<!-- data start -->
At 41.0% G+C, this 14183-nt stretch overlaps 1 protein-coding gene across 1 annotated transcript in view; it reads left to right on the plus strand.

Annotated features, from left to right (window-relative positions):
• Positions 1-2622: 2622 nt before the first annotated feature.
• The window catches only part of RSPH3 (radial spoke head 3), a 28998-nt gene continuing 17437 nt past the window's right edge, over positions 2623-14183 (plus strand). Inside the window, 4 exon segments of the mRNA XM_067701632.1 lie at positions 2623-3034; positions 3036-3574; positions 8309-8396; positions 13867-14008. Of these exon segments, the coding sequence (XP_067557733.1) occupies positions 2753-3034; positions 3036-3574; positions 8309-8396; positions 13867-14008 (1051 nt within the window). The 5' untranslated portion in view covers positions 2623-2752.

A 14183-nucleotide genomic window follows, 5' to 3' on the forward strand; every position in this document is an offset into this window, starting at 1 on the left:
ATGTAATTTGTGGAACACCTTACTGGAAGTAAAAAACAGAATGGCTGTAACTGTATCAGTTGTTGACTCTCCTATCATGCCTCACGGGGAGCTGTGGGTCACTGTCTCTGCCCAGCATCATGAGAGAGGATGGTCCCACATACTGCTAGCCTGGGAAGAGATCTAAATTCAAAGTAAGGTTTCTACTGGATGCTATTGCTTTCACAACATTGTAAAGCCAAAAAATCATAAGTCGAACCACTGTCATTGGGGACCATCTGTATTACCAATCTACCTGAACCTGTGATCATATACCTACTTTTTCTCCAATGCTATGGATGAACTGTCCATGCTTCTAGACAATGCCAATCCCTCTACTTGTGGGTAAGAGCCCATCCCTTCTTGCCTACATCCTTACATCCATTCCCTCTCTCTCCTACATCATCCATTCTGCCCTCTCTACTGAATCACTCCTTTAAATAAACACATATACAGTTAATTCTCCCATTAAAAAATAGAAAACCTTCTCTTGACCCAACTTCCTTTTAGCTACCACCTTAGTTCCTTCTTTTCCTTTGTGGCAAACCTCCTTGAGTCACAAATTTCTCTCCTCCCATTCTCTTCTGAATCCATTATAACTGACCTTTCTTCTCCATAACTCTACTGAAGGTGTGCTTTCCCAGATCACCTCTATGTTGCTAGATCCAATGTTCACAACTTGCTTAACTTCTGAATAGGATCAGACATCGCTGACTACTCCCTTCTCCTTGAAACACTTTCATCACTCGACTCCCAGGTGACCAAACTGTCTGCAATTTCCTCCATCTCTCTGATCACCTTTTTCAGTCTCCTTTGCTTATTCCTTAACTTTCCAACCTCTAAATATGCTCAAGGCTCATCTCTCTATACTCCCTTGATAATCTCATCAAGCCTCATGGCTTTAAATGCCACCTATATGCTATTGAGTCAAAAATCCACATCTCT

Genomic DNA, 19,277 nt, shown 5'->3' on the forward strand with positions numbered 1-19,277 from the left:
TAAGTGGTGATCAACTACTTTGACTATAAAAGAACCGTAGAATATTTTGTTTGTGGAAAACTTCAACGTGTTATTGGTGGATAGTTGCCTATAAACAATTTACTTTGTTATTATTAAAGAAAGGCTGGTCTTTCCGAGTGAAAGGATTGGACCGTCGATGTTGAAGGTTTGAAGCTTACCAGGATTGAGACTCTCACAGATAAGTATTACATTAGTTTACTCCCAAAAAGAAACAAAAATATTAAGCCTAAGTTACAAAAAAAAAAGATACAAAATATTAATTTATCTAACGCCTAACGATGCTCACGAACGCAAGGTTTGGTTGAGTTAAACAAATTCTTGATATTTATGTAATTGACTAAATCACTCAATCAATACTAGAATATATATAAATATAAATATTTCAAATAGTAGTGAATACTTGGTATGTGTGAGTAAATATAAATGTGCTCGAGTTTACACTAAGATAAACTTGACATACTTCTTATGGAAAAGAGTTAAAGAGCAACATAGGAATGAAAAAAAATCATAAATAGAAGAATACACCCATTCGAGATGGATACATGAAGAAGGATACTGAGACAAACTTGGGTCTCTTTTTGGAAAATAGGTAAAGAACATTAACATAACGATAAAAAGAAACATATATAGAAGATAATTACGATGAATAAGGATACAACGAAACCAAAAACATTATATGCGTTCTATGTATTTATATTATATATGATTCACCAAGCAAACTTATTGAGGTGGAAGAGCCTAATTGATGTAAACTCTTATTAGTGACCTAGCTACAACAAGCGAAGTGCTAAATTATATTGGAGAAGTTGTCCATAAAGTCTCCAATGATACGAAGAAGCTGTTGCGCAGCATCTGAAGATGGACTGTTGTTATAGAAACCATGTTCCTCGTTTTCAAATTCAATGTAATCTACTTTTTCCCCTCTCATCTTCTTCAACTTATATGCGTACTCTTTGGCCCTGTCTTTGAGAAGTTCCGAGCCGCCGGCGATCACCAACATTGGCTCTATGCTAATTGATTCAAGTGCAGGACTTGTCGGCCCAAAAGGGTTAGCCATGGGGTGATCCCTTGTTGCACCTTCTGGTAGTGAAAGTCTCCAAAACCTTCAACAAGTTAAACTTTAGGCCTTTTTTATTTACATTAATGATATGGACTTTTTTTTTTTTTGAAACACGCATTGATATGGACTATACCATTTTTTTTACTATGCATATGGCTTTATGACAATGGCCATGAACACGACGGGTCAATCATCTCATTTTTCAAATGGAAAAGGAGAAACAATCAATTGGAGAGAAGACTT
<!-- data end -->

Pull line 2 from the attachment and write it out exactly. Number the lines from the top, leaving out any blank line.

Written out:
Annotated features, from left to right (window-relative positions):